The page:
Trae Tha Truth is a prime example of an artist who uses his platform and resources for a good cause, as he's been working tirelessly to help his home city of Houston following the devastation of Hurricane Harvey last year.

Despite all of the work he has done and the help he has provided, the Texas native feels as though a previous grudge held against him by Radio One has prevented him from assisting many more people. During his interview with The Breakfast Club, Trae addresses the ban, as well as the lawsuit he filed back in March, explaining that it has caused more harm than help for what he is able to do for others in his home city.

"People don't understand, if you're blocking me in a corner constantly...if you imagine all of the people that I've helped thus far, I probably would've helped probably times ten that if I wouldn't have been shielded away. So blocking me is blocking me from being able to feed so many others."

The "FRFR" spitter is suing the company for gross negligence and alleged defamation and hopes to lift the ban in the future. Trae claims that he has been banned by the station since 2009, after a shooting took place at his Trae Day event in his home city. An on-air personality of the station accused Trae of provoking the situation at the time, which led to the alleged radio ban.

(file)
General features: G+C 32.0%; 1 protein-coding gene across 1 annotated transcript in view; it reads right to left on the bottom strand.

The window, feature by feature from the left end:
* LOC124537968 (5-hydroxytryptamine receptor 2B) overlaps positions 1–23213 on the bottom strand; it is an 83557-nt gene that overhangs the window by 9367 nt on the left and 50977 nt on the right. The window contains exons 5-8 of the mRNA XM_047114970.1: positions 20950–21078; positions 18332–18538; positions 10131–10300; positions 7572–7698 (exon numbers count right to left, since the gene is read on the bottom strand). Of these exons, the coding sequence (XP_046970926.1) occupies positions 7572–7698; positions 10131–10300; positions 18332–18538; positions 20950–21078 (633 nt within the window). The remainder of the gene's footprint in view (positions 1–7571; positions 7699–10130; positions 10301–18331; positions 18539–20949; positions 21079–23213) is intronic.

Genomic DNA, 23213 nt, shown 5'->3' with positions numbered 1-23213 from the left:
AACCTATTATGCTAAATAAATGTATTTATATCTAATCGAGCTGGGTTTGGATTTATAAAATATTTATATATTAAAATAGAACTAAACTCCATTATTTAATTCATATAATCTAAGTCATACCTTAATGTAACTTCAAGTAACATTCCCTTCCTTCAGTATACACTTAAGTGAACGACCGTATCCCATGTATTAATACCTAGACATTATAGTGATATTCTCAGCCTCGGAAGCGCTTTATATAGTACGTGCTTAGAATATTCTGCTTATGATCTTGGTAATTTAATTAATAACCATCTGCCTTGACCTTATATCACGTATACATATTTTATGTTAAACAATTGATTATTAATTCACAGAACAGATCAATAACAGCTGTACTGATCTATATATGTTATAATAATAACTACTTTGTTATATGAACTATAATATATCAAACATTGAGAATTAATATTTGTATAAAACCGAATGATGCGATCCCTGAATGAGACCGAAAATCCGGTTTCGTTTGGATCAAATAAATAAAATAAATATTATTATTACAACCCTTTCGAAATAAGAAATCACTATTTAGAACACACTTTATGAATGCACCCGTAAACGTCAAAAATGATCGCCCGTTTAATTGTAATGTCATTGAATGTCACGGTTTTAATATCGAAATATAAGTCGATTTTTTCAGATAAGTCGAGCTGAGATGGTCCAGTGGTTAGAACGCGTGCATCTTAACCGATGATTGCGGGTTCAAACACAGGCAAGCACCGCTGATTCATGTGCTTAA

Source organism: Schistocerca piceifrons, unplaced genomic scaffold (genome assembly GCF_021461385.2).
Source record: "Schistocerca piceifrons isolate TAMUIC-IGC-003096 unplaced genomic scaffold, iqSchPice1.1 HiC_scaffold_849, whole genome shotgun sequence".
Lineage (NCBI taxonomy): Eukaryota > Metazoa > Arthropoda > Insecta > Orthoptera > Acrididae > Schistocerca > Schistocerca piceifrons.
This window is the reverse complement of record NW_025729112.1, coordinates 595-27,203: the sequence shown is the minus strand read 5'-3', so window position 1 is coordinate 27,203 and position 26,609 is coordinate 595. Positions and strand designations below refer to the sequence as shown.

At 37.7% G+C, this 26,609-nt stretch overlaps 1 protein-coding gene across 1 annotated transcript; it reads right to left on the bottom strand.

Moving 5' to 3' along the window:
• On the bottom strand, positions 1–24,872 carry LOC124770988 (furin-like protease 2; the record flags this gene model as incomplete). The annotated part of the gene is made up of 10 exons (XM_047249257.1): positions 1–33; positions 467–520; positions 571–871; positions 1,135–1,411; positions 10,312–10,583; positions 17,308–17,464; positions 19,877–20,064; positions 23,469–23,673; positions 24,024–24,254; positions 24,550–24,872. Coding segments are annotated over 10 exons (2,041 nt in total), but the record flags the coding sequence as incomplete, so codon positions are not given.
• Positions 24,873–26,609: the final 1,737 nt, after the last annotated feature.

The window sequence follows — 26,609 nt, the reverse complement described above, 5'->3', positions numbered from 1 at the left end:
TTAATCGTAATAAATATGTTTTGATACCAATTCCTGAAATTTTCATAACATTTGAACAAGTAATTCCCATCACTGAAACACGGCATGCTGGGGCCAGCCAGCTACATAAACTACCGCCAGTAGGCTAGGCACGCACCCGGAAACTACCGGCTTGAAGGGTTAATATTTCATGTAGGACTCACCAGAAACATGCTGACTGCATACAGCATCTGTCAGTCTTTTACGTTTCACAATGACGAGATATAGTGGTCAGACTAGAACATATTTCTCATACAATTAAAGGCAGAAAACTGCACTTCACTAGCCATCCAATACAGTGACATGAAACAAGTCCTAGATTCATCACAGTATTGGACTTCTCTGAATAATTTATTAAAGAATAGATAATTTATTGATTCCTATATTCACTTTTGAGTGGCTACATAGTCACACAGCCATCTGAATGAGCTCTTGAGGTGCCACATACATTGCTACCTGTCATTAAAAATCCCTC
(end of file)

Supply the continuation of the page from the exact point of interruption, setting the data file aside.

Trae recently released his Hometown Hero album this year, which he says was recorded over the course of three days. The project came after Trae worked day and night to try and help the residents of Houston who were harshly impacted by Hurricane Harvey. He admits that while he was working with his city, he didn't want to go back to doing music for awhile.

"Imagine us up at 8 in the morning going until 9 or 10 at night to where we just shut off our regular normal lifeline," he says. "Which leads to the album...I was doing this so much, I kind of just start ducking doing music. Not like necessarily scared, but it's just like I done went this long without it, man, don't talk to me about doing music. I don't want to do none of that. It was a tricky situation cause I'm the Vice President of Grand Hustle, but you know, Tip and them understood. We were debating at first because he'd always be like, 'Man, what you doing is so much bigger than this music stuff. You might have got your calling.'"

Outside of his efforts and donations along with other people's help, Truth says that there is still tons of damage in the city, and that it could take up to 10 years until it's fixed.

"Bro, 500,000 homes and over two million cars. It's gonna be at least five or 10 years, man," he explains. "The money situation still the same. When you reach out and you know in tragedy, a lot of people know to go to FEMA and stuff, the main thing you hear in Houston is that they got denied and they trying to tell them to go get a loan, but imagine if you was already struggling and then this happened. But then you get denied and they tell you to get another loan, you gon' be upside down three, four times. Some people just say, 'Fuck it, I'll start over,' or 'I don't know what I'm gonna do.'

Also during the sit-down discussion, the Southern lyricist talks about his upcoming Trae Day event on July 22 in the Texas city, as well as what more people can do for Houston to help.

Watch Trae Tha Truth's full interview with The Breakfast Club in the video below.

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